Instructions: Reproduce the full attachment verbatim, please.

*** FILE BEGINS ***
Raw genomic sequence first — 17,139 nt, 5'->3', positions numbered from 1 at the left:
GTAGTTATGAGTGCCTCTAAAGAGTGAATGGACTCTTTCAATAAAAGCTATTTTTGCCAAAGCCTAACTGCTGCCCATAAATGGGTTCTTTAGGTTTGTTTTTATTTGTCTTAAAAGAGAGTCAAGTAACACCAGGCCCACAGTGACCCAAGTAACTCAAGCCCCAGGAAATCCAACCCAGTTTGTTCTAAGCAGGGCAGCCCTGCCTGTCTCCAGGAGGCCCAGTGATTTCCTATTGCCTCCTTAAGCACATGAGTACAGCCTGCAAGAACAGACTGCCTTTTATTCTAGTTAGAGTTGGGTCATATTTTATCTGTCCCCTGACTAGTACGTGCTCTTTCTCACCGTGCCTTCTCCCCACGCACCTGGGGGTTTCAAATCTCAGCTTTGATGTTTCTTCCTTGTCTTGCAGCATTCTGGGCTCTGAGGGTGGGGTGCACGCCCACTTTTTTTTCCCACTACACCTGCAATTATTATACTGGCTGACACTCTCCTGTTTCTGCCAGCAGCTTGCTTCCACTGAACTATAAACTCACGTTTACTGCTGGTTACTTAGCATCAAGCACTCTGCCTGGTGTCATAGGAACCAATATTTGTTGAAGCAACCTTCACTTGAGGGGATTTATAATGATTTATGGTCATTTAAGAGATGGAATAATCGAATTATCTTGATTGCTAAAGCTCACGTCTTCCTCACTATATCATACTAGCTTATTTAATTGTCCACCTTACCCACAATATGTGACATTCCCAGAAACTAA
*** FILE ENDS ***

Raw genomic sequence first — 17,139 nt, 5'->3', positions numbered from 1 at the left:
GTAGTTATGAGTGCCTCTAAAGAGTGAATGGACTCTTTCAATAAAAGCTATTTTTGCCAAAGCCTAACTGCTGCCCATAAATGGGTTCTTTAGGTTTGTTTTTATTTGTCTTAAAAGAGAGTCAAGTAACACCAGGCCCACAGTGACCCAAGTAACTCAAGCCCCAGGAAATCCAACCCAGTTTGTTCTAAGCAGGGCAGCCCTGCCTGTCTCCAGGAGGCCCAGTGATTTCCTATTGCCTCCTTAAGCACATGAGTACAGCCTGCAAGAACAGACTGCCTTTTATTCTAGTTAGAGTTGGGTCATATTTTATCTGTCCCCTGACTAGTACGTGCTCTTTCTCACCGTGCCTTCTCCCCACGCACCTGGGGGTTTCAAATCTCAGCTTTGATGTTTCTTCCTTGTCTTGCAGCATTCTGGGCTCTGAGGGTGGGGTGCACGCCCACTTTTTTTTCCCACTACACCTGCAATTATTATACTGGCTGACACTCTCCTGTTTCTGCCAGCAGCTTGCTTCCACTGAACTATAAACTCACGTTTACTGCTGGTTACTTAGCATCAAGCACTCTGCCTGGTGTCATAGGAACCAATATTTGTTGAAGCAACCTTCACTTGAGGGGATTTATAATGATTTATGGTCATTTAAGAGATGGAATAATCGAATTATCTTGATTGCTAAAGCTCACGTCTTCCTCACTATATCATACTAGCTTATTTAATTGTCCACCTTACCCACAATATGTGACATTCCCAGAAACTAA